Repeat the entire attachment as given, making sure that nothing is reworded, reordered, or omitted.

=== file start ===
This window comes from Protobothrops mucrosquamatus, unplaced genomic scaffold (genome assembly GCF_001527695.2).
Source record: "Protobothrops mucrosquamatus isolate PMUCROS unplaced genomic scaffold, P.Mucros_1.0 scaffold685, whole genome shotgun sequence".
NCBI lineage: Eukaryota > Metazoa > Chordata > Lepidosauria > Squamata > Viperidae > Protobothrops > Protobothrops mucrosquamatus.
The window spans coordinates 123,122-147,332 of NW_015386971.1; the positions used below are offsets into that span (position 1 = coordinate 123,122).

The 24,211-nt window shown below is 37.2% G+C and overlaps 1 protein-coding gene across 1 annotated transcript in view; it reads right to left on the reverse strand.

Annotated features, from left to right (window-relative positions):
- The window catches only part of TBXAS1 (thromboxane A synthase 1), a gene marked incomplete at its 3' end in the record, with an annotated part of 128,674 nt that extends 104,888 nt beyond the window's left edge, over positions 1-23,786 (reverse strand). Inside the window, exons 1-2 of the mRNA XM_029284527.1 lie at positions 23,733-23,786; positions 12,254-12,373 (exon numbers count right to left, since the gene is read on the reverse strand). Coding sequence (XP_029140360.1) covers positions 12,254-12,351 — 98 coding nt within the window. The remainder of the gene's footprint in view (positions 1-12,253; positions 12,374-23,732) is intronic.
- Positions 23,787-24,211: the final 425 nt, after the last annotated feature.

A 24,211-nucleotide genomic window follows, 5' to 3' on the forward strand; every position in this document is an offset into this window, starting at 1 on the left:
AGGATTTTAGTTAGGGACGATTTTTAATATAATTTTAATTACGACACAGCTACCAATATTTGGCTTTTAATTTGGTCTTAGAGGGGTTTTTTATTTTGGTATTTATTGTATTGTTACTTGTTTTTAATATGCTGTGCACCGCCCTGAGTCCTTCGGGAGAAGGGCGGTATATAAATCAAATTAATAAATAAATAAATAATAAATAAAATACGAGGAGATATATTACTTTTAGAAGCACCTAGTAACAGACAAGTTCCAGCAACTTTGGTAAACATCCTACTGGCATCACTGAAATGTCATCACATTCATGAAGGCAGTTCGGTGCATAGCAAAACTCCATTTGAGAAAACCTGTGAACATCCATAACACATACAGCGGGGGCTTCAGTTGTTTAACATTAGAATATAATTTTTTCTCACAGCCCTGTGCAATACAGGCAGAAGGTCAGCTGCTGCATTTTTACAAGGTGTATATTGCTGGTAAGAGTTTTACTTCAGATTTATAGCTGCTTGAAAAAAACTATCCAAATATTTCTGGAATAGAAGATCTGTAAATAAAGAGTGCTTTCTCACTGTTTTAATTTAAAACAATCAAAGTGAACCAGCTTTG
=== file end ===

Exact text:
This window comes from Protobothrops mucrosquamatus, unplaced genomic scaffold (genome assembly GCF_001527695.2).
Source record: "Protobothrops mucrosquamatus isolate PMUCROS unplaced genomic scaffold, P.Mucros_1.0 scaffold685, whole genome shotgun sequence".
NCBI lineage: Eukaryota > Metazoa > Chordata > Lepidosauria > Squamata > Viperidae > Protobothrops > Protobothrops mucrosquamatus.
The window spans coordinates 123,122-147,332 of NW_015386971.1; the positions used below are offsets into that span (position 1 = coordinate 123,122).

The 24,211-nt window shown below is 37.2% G+C and overlaps 1 protein-coding gene across 1 annotated transcript in view; it reads right to left on the reverse strand.

Annotated features, from left to right (window-relative positions):
- The window catches only part of TBXAS1 (thromboxane A synthase 1), a gene marked incomplete at its 3' end in the record, with an annotated part of 128,674 nt that extends 104,888 nt beyond the window's left edge, over positions 1-23,786 (reverse strand). Inside the window, exons 1-2 of the mRNA XM_029284527.1 lie at positions 23,733-23,786; positions 12,254-12,373 (exon numbers count right to left, since the gene is read on the reverse strand). Coding sequence (XP_029140360.1) covers positions 12,254-12,351 — 98 coding nt within the window. The remainder of the gene's footprint in view (positions 1-12,253; positions 12,374-23,732) is intronic.
- Positions 23,787-24,211: the final 425 nt, after the last annotated feature.

A 24,211-nucleotide genomic window follows, 5' to 3' on the forward strand; every position in this document is an offset into this window, starting at 1 on the left:
AGGATTTTAGTTAGGGACGATTTTTAATATAATTTTAATTACGACACAGCTACCAATATTTGGCTTTTAATTTGGTCTTAGAGGGGTTTTTTATTTTGGTATTTATTGTATTGTTACTTGTTTTTAATATGCTGTGCACCGCCCTGAGTCCTTCGGGAGAAGGGCGGTATATAAATCAAATTAATAAATAAATAAATAATAAATAAAATACGAGGAGATATATTACTTTTAGAAGCACCTAGTAACAGACAAGTTCCAGCAACTTTGGTAAACATCCTACTGGCATCACTGAAATGTCATCACATTCATGAAGGCAGTTCGGTGCATAGCAAAACTCCATTTGAGAAAACCTGTGAACATCCATAACACATACAGCGGGGGCTTCAGTTGTTTAACATTAGAATATAATTTTTTCTCACAGCCCTGTGCAATACAGGCAGAAGGTCAGCTGCTGCATTTTTACAAGGTGTATATTGCTGGTAAGAGTTTTACTTCAGATTTATAGCTGCTTGAAAAAAACTATCCAAATATTTCTGGAATAGAAGATCTGTAAATAAAGAGTGCTTTCTCACTGTTTTAATTTAAAACAATCAAAGTGAACCAGCTTTG